The COVID-19 crisis has illuminated pre-existing disparities experienced by under-resourced communities that leave local businesses and residents at a disadvantage to be able to protect themselves, recover, and thrive. Historically, under-resourced communities—particularly communities of color—in the United States have been shortchanged by policies that have displaced and segregated them, creating significant barriers for socioeconomic advancement. These communities have experienced disproportionate levels of unemployment, underemployment, chronic health conditions, digital exclusion, housing and food insecurity, and financial risk—all of which are now being exacerbated by the COVID-19 pandemic.
This is especially true in the recently rezoned Jerome Avenue Corridor, which spans approximately 93 blocks across community districts 4, 5, and parts of 7 in the Bronx, New York. The neighborhoods of Concourse, Highbridge, Morris Heights, Mount Eden, University Heights, and Mount Hope encompass some 700 businesses and 93,000 residents. These residents and businesses have endured a host of long-standing structural barriers: for example, stubbornly high unemployment and poverty rates; a significant non-English-speaking population (17.3 percent of the residents do not speak English well while another 13 percent do not speak English at all); and, low levels of educational attainment (62 percent with less than a high school diploma). Before the current pandemic, about a fourth of young adults in these neighborhoods were out-of-school and out-of-work (OSOW), with nearly 40 percent of young adults living in poverty.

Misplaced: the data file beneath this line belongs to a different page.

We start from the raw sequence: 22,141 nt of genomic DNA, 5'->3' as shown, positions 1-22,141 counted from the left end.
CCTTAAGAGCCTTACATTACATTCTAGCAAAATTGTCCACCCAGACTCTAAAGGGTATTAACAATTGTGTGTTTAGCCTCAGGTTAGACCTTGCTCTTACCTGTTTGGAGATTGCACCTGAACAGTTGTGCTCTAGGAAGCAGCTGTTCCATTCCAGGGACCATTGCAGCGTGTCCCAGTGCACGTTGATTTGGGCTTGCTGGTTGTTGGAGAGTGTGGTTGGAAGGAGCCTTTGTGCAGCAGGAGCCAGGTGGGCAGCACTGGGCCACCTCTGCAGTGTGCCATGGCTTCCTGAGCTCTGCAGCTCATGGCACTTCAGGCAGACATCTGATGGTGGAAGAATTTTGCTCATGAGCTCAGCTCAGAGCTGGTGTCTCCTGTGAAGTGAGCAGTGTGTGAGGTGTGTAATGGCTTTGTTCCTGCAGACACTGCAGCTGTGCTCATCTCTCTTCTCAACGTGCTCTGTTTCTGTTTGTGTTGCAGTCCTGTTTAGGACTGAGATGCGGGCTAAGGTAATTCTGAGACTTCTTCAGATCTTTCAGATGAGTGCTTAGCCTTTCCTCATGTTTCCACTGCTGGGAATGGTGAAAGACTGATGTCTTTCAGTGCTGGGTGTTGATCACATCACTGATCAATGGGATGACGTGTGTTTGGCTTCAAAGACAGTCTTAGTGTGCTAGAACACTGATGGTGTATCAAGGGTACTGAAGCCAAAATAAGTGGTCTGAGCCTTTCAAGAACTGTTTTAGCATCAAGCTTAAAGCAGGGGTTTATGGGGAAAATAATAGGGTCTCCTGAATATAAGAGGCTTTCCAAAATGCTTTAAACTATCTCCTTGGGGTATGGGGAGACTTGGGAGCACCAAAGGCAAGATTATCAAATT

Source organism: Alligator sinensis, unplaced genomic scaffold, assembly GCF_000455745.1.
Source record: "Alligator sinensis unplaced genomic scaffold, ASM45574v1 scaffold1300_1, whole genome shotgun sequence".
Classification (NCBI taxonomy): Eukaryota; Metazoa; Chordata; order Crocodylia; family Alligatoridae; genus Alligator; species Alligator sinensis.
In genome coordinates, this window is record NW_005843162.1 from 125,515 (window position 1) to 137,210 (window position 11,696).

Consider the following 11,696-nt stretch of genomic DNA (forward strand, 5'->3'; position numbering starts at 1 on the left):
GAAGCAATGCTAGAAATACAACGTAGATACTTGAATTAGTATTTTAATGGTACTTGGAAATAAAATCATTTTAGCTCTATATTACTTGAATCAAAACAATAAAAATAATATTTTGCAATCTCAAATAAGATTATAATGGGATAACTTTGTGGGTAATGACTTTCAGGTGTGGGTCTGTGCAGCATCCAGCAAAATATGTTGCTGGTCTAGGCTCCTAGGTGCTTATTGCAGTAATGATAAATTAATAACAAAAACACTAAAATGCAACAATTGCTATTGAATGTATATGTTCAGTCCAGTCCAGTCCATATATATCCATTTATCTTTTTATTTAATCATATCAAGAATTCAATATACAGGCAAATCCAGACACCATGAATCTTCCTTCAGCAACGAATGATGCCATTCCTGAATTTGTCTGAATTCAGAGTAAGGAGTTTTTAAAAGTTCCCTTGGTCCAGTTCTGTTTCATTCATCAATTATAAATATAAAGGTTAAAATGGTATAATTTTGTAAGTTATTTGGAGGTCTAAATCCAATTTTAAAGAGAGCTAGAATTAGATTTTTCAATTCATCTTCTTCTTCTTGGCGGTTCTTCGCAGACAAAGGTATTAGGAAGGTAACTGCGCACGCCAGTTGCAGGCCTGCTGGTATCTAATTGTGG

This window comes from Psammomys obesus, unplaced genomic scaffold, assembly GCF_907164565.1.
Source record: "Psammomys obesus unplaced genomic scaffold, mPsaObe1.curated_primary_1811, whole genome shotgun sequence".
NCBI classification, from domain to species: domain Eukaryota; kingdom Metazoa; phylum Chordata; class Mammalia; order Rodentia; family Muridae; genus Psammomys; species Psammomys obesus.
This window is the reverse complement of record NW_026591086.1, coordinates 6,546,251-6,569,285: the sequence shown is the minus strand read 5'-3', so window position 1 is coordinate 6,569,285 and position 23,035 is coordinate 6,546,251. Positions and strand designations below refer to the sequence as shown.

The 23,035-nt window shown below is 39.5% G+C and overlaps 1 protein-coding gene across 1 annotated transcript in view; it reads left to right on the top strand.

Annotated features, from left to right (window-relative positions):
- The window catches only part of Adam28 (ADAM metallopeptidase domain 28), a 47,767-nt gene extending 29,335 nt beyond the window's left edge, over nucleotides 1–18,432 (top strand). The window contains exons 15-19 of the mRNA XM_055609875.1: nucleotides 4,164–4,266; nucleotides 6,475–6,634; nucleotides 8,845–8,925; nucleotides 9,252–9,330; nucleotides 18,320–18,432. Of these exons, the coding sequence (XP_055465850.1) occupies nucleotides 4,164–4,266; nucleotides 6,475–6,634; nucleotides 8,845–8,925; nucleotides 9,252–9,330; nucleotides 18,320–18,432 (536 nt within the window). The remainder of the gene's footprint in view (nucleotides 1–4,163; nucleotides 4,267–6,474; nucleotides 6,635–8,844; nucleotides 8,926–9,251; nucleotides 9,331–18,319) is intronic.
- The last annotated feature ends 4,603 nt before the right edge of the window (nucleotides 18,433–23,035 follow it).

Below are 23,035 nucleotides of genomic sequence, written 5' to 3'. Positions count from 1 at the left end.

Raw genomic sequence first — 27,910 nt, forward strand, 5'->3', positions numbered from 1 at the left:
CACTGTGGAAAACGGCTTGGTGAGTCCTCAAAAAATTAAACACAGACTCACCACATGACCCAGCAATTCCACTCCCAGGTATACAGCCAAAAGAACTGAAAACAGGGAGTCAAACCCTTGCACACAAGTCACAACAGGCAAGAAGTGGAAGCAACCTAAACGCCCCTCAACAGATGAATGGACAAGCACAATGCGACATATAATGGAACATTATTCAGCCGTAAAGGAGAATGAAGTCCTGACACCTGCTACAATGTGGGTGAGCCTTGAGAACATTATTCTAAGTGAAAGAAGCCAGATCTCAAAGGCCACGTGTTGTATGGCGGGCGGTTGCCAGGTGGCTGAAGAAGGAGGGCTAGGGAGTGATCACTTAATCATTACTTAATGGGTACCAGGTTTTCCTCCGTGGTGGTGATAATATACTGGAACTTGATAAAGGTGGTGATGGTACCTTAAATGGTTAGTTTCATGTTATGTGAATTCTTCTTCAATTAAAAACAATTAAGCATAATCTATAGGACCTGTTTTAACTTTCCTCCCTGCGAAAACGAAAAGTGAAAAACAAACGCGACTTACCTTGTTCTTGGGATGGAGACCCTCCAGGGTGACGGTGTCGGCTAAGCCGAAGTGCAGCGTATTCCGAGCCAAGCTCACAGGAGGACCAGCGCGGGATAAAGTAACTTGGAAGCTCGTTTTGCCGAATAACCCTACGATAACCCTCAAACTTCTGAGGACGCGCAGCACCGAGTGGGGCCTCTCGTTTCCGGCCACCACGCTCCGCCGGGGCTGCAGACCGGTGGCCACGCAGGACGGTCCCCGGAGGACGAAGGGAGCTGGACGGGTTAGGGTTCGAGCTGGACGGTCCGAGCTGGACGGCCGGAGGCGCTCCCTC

In response to these longstanding structural barriers and the recent rezoning, JobsFirstNYC has been working with the Jerome Avenue Corridor community to ensure that local residents and businesses are positioned to collectively leverage new and existing opportunities resulting from the rezoning. JobsFirstNYC—in partnership with the Children’s Aid Society’s Bronx Impact, a part of the Empire State Poverty Reduction Initiative—was invited by community stakeholders to develop a plan and build the infrastructure necessary to benefit from incoming economic development.
Businesses along the Jerome Avenue Corridor—which are primarily small, minority, and women-owned businesses—are at constant risk of displacement. All incoming economic development efforts should take note of these realities and strive to mitigate displacement, strengthen local minority- and women-owned businesses, create quality and better-paying jobs, and prepare local residents to access those jobs. To do this, a coordinated infrastructure of community stakeholders is needed to help ensure accountability for the commitments made by New York City and that incoming investments improve the economic well-being of local residents and businesses.
In New York City, rezonings are implemented through a tool known as the Uniform Land Use Review Procedure, a process where the final decision lies with the community board and local city council members. Each rezoning plan involves a multistage process that can take years—and once completed, it sets the stage for redefining the value of the land by assigning new codes that determine what can be built and operated there. Rezoning initiatives have the potential to increase the land value in a given area by attracting new investments and creating more sites for housing, public spaces, businesses, and jobs.